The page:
Wiktionary talk:Ancient Greek transliteration

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Noting and transcribing length[edit]

Someone wrote that length distinctions shouldn't be written or transcribed. This may make sense in Classicist texts, but from a linguistic standpoint it's nonsense. All linguistic works that discuss Greek indicate vowel length consistently. If a Classicist claims that there is a scientific consensus not to do this, they are wrong. Benwing (talk) 02:15, 15 November 2013 (UTC)

(I know you know this, but I make a note for people reading this page in the future:) this is also being discussed here, here and in the BP. - -sche (discuss) 17:42, 15 November 2013 (UTC)
Those conversations seemed to have gone nowhere. (Even more bizarrely, those conversations seemed to have turned into extensive discussions about coding options which went nowhere.)
What I still do not understand is: given that the existing policy already provided for the use of macrons in transliterations where they are important, what was the justification for removing Benwing's original edits? Is it just that he overdid it and added the macrons directly to the Greek? or what? — LlywelynII 15:07, 6 October 2014 (UTC)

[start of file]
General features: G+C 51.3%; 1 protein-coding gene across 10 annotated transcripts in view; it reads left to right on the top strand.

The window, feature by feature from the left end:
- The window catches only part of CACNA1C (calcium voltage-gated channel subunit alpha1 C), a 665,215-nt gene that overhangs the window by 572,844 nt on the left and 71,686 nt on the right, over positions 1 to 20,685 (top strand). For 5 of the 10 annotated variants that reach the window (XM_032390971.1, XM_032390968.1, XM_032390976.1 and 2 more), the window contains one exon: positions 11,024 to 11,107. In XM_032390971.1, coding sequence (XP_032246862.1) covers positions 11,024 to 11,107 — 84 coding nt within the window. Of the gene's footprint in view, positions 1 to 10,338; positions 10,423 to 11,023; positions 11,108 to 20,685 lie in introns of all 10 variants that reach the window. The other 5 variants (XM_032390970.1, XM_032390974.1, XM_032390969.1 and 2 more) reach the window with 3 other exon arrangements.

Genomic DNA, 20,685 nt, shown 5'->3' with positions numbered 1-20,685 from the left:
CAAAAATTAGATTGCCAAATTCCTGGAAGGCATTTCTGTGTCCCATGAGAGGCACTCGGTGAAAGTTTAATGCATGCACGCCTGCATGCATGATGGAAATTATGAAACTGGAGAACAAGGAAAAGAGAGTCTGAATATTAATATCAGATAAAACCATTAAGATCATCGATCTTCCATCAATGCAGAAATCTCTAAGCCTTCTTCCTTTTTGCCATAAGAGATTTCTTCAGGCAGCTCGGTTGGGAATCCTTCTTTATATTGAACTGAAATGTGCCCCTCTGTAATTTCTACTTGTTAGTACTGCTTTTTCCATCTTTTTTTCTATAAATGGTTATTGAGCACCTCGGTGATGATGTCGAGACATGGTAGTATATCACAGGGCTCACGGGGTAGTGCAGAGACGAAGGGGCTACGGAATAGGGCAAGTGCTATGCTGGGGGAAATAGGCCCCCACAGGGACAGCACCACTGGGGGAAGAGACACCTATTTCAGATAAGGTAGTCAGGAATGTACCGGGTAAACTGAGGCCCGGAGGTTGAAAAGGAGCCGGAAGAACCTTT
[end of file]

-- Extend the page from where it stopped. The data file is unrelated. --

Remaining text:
Neither here nor there about your points but, as a matter of effective arguing on the internet, listing and linking at least some of the major examples of what you're talking about will get you a lot more mileage than saying "everyone" does this and "you are wrong". At the very least, the instant go-to for Greek on the web, Perseus, doesn't bother at all with extraneous macrons. — LlywelynII 15:11, 6 October 2014 (UTC)


I'm not going to go through and remove all of this right away, but this needs sourcing. Chi turning into "kh" was listed on Wikipedia's Romanization of Greek article, but was completely unsupported by that article's sources (ALA-LC uses "ch") and had to be removed; Xi turning into "ks" instead of "x" was never even listed at Wikipedia. Where is this 'system' coming from? Anything scholarly or reliable? — LlywelynII 15:16, 6 October 2014 (UTC)

I think I know this problem. Wikipedia policy for Ancient Greek Transliteration is The American Library Association and Library of Congress romanization scheme, namely ALA-LC. However, Wiktionary policy for Ancient Greek Transliteration is scientific transliteration scheme. Wikipedia's Romanization of Greek article talked about scientific transliteration scheme before. I'm sure I have read this one year ago. Someone must have removed this.
This policy conflict does inconvenience me. We should unify policies here. I have put up this problem in talk page of Wikipedia policy for Ancient Greek Transliteration. Maybe we need a vote or something. But the real problem may be that too many articles have already been written in these two policies in Wikipedia and Wikitionary respectively. We need a lot of work.--Qijiang ok (talk) 17:22, 20 November 2014 (UTC)